The use of “gipsy” has been argued by some Romani groups, mainly (but not exclusively) from Hungary, Romania, and the Czech Republic, as an offensive/derogatory term. Especially since “being gypped” is historically tied to this term. However, other Romani groups believe in using “Gypsy” constructively, preferring it (or Cigana) over Roma. So there is one answer.

What does it mean to be a gypsy?

The other answer is because of the Romani migration to Europe, and later the merchant practices & culture of Pre-WWI Romani/Sinti (and also Scottish & Irish Travellers, who are a separate ethnic itinerant group of Celtic origin) that the use of “gypsy” meant someone who wanders/travels without a permanent dwelling, vagabond.

If you are using that meaning, in modern times, there are more non-Romani than actual Romani, who are “gypsies”. Again, using the term can get you into some issues regarding ethnicity, authenticity, and (mis-)appropriation.
I hope that this answers your question.

What’s it like to be a Romani gipsy?

That depends on what sort of Romani population you belong to. My grandfather was highly traditional, and many of my relatives live as nomads in the Southwest US. But my father was integrated- he lived in a house, had a job, etc.

 A lot depends on how strictly one adheres to maritime (Romani cleanliness laws, for lack of a better term); those who are very traditional are often closed off from the rest of society due to distrust of gadgets (non-Roma); some of this stemming from maritime law. I live in a house, have a job, drive a car, etc, but retain Romanipen (enfranchisement) in my father’s family, so I straddle the line a bit.

We are often very religious and conservative, contrary to stereotype; most of us are Catholic, but a growing number identify as Romaniya, a reconstruction of traditional Romani folk religion (itself Vedic in origin). Pentecostal Christianity is also on the rise, mainly in the West.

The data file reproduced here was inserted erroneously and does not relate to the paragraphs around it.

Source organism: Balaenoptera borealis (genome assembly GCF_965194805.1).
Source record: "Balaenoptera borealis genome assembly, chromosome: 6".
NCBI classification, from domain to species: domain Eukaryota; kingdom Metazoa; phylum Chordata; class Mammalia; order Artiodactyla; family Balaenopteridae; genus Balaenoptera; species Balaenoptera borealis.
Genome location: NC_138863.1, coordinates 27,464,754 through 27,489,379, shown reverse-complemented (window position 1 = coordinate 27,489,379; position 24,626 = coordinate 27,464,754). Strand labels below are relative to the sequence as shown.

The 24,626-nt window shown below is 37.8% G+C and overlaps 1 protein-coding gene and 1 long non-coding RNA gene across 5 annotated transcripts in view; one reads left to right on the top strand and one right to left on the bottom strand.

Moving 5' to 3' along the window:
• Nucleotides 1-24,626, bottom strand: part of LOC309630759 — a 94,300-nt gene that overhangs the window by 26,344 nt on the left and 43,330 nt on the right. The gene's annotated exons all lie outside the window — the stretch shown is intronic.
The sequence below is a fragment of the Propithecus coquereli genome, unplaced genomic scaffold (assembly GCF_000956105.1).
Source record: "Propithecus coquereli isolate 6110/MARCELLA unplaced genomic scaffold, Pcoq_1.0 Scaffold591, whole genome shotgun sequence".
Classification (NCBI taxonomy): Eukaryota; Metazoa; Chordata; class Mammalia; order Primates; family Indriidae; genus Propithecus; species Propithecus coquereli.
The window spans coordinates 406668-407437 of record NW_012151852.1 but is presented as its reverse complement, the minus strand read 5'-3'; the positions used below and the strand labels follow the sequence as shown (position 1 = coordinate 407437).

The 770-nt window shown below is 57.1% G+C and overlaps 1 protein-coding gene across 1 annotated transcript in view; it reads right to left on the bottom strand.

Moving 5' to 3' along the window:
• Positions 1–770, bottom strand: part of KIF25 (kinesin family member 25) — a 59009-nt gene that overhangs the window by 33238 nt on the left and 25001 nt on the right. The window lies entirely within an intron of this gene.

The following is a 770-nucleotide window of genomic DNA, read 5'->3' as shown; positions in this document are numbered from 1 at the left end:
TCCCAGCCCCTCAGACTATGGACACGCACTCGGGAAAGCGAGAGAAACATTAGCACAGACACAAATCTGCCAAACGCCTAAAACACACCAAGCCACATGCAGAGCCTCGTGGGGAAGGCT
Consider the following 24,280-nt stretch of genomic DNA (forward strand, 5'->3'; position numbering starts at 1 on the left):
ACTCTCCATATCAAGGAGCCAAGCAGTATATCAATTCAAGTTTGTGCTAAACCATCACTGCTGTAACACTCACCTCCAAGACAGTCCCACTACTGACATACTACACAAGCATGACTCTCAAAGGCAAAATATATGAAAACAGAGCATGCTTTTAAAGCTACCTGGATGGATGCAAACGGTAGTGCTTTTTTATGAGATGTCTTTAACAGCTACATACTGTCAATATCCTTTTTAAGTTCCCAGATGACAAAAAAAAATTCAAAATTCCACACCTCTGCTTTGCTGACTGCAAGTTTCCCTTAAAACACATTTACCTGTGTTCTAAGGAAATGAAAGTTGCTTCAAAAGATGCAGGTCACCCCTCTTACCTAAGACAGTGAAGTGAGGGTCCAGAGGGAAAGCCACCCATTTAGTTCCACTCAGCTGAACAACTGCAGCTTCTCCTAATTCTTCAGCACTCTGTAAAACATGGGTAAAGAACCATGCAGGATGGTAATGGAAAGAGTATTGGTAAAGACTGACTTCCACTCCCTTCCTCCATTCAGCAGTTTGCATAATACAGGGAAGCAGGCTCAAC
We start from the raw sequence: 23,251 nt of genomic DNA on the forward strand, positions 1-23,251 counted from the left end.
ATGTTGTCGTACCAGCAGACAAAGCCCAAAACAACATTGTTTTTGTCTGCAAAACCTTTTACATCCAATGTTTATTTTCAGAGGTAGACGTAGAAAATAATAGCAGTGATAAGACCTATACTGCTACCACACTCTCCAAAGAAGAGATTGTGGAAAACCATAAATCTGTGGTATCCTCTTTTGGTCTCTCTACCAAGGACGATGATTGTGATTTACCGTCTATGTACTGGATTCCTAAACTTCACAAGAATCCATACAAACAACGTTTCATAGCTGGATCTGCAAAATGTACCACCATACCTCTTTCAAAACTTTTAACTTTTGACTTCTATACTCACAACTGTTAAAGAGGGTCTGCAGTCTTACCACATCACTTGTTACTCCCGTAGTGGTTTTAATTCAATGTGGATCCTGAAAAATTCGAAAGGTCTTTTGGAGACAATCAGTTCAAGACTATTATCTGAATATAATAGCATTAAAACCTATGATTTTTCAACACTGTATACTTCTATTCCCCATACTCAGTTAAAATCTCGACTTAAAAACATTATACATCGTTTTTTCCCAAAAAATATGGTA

What does it mean to be a gypsy?

Because of how much discrimination exists against us, a lot of Roma pass themselves off as either Hispanic or Indian in the US. In much of Europe, it’s a tough life, even if a person isn’t nomadic, and because of discrimination, it’s hard to get jobs for a lot of us, leading some to crime as a way to survive (which is why the typical “why don’t they get a job” response doesn’t hold a lot of water). 

We still deal with deportations (even though we, as a collective grouping of people, have been in the West since about 1300), camp burnings, racial slurs, segregation, hate crimes and economic disadvantage.

Also, protip- a lot of us don’t find the word “gipsy” all that complimentary and find the white-people concept of the romantic, tambourine-dancing rogue to be offensive and a gross misrepresentation of our culture. We also don’t think much of the argument that “gypsy” refers to a lifestyle rather than our culture, considering the word’s origins, how it’s used, and how often it’s still used as a slur.

What’s it like to be a Romani gipsy?

It depends on where you live. I grew up in a very liberal part of California, and the most that ever happened would be some older men and women giving me dirty looks out in public when I was wearing my dialogue.

The internet, however, was a different story. I used to be an admin on an activism account, and one day, I posted a selfie of me wearing my dialogue with the hashtag #OpreRoma. I got the nastiest comments from people I had never even met. Comments calling me a whore, a thief, and many things like that.

Sadly, though, where I live is that there isn’t a large Romani community, and considering I’m a didikai (person of mixed Romani and non-Romani blood), I don’t get to see my Romani family much since they’re in Canada. Only my non-Romani family lives near me.

What’s the history of Roma (Gypsies)?

I’ll put a detailed account of the Roma Gipsies here.

History of the Roma Gypsies